“Contrary to the Court’s suggestion, there is indeed a real difference between a suit against the State brought by a private party and one brought by a state agency,” Roberts wrote, joined by Justice Samuel Alito. “It is the difference between eating and cannibalism; between murder and patricide. While the ultimate results may be the same – a full stomach and a dead body – it is the means of getting there that attracts notice. I would think it more an affront to someone’s dignity to be sued by a brother than to be sued by a stranger. While neither may be welcomed, that does not mean they would be equally received.”
Scalia took issue in a footnote with the dissent’s metaphor. “We think the dissent’s principle of familial affront less than universally applicable, even with respect to real families, never mind governmental siblings,” Scalia wrote. “Most of us would probably prefer contesting a testamentary disposition with a relative to contesting it with a stranger. And confining one’s child to his room is called grounding, while confining a stranger’s child is called kidnapping. Jurisdiction over this case does not depend on which is the most apt comparison.”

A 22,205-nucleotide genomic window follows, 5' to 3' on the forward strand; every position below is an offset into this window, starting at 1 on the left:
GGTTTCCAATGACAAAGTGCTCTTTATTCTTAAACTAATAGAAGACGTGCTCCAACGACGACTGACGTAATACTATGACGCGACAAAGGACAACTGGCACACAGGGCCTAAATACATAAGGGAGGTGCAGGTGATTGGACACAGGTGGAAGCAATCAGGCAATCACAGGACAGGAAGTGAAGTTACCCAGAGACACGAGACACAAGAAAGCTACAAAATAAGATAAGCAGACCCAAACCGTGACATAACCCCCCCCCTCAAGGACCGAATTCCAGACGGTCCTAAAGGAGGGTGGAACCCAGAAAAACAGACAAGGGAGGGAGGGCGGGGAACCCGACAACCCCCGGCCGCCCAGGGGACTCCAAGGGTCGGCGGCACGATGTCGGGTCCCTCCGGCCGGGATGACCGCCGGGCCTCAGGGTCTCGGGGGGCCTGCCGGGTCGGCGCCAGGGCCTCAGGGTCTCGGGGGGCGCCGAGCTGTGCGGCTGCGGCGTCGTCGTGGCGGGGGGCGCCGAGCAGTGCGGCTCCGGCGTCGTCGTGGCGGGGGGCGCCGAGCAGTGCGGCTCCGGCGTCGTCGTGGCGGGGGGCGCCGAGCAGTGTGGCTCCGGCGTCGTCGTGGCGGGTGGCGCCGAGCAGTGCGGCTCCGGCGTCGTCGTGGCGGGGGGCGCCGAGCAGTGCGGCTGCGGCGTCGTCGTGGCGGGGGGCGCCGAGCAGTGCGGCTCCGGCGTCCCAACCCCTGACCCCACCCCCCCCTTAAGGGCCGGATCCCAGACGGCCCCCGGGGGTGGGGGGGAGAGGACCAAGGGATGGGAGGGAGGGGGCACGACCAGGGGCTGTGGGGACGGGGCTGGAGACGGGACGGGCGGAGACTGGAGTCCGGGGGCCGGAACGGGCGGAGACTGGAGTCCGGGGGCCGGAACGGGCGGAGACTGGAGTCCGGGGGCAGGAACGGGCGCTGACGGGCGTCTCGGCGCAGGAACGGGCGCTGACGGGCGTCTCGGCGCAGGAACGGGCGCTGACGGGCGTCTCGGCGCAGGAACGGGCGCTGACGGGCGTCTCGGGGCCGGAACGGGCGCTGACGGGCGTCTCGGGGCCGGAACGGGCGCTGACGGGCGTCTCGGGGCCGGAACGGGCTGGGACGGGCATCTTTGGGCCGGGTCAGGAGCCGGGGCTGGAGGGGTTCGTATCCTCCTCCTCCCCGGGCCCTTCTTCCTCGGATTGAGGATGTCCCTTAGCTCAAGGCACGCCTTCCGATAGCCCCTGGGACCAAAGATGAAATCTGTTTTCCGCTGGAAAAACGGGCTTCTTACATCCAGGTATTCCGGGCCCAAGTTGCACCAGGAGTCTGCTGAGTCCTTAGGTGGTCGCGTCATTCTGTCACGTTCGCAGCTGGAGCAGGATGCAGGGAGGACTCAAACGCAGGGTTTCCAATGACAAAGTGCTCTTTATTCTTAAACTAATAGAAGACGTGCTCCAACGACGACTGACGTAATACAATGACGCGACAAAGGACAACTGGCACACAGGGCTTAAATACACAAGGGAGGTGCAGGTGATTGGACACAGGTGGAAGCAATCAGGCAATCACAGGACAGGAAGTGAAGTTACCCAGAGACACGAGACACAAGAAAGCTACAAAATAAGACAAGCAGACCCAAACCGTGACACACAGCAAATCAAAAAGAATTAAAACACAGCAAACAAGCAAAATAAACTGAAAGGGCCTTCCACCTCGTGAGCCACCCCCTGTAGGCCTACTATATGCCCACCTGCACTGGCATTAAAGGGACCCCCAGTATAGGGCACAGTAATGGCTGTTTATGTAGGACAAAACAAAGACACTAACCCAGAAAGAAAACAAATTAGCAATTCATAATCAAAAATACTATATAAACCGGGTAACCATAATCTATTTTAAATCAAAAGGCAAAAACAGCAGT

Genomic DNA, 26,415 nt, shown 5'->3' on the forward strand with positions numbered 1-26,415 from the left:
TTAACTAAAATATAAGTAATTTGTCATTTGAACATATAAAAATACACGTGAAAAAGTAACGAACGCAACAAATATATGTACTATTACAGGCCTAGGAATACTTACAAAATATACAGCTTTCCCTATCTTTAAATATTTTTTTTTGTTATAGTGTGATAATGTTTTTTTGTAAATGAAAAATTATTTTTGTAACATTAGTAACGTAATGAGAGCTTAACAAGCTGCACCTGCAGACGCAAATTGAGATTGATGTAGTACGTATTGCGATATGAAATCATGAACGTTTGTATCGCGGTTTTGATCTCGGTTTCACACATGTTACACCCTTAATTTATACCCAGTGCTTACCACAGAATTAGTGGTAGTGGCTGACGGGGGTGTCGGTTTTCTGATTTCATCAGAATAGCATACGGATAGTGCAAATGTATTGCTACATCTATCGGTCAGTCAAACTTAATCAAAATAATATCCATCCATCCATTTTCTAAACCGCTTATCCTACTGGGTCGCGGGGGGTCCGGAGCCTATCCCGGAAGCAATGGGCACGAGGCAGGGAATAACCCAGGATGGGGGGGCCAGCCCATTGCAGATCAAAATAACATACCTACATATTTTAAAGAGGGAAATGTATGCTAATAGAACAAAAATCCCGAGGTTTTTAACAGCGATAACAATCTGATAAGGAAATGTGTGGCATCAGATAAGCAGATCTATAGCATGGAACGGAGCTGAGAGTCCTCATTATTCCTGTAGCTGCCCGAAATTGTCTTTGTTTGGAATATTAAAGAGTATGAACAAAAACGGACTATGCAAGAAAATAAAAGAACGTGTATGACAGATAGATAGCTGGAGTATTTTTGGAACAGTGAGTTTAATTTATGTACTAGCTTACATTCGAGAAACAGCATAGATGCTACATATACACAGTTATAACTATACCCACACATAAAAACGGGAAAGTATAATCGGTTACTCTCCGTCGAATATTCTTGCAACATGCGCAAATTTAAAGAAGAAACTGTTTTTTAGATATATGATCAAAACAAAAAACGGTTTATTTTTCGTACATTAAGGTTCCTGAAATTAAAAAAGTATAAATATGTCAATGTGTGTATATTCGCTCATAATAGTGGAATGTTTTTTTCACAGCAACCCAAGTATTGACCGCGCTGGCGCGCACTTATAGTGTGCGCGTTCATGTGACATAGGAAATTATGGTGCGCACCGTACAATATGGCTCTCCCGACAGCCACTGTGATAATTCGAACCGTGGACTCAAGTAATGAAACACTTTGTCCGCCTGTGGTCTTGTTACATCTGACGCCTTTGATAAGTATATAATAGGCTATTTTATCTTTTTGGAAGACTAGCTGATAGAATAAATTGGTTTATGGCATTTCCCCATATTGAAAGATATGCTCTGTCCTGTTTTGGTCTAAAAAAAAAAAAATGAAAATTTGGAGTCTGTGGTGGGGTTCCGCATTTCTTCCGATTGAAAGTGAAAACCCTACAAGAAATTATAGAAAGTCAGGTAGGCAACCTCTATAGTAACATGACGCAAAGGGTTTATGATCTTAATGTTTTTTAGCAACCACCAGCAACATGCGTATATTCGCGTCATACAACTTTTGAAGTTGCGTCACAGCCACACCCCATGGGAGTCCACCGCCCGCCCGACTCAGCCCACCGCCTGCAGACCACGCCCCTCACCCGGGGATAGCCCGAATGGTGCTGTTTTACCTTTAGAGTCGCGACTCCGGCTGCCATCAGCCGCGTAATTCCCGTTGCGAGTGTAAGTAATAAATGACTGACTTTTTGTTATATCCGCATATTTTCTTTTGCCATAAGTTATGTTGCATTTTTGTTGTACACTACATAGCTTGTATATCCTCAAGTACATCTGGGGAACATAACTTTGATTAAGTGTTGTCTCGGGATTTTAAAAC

The majority continued that allowing the lawsuit to proceed would not threaten states’ sovereignty. “Respondents and the dissent argue that entertaining VOPA’s lawsuit in a federal forum would nevertheless infringe Virginia’s sovereign interests because it diminishes the dignity of a State for a federal court to adjudicate a dispute between its components,” Scalia wrote. “We disagree. As an initial matter, we do not understand how a State’s stature could be diminished to any greater degree when its own agency polices its officers’ compliance with their federal obligations, than when a private person hales those officers into federal court for that same purpose – something everyone agrees is proper.” (Italics in original.)
Scalia noted that the “relative novelty” of this suit gave the justices pause since “lack of historical precedent can indicate a constitutional infirmity.”
“Respondents rightly observe that federal courts have not often encountered lawsuits brought by state agencies against other state officials,” the opinion states. But ultimately the concerns are without merit, Scalia found.
In a concurring opinion, Justices Anthony Kennedy and Clarence Thomas note that VOPA has a novel authority that few other state agencies can claim. “The statutory framework in the case now before the Court is unusual in that it vests a state agency itself with federal rights against the State,” Kennedy wrote. “Statutes tend to protect the rights of individuals, not officers or agencies, and the Constitution’s rights-creating Clauses protect persons rather than officers. Because the Young exception is available only to those who assert federal violations, the paucity of federal rights vested in government officials makes the scope of the holding here a narrow one.”
Roberts disagreed that the “narrow exception” can stand, noting that the indignity “of being haled into court without its consent” is compounded by the nature of having a federal judge determine an “internal dispute.”
Justice Elena Kagan did not take part in the consideration or resolution of this case. The court heard oral arguments in December.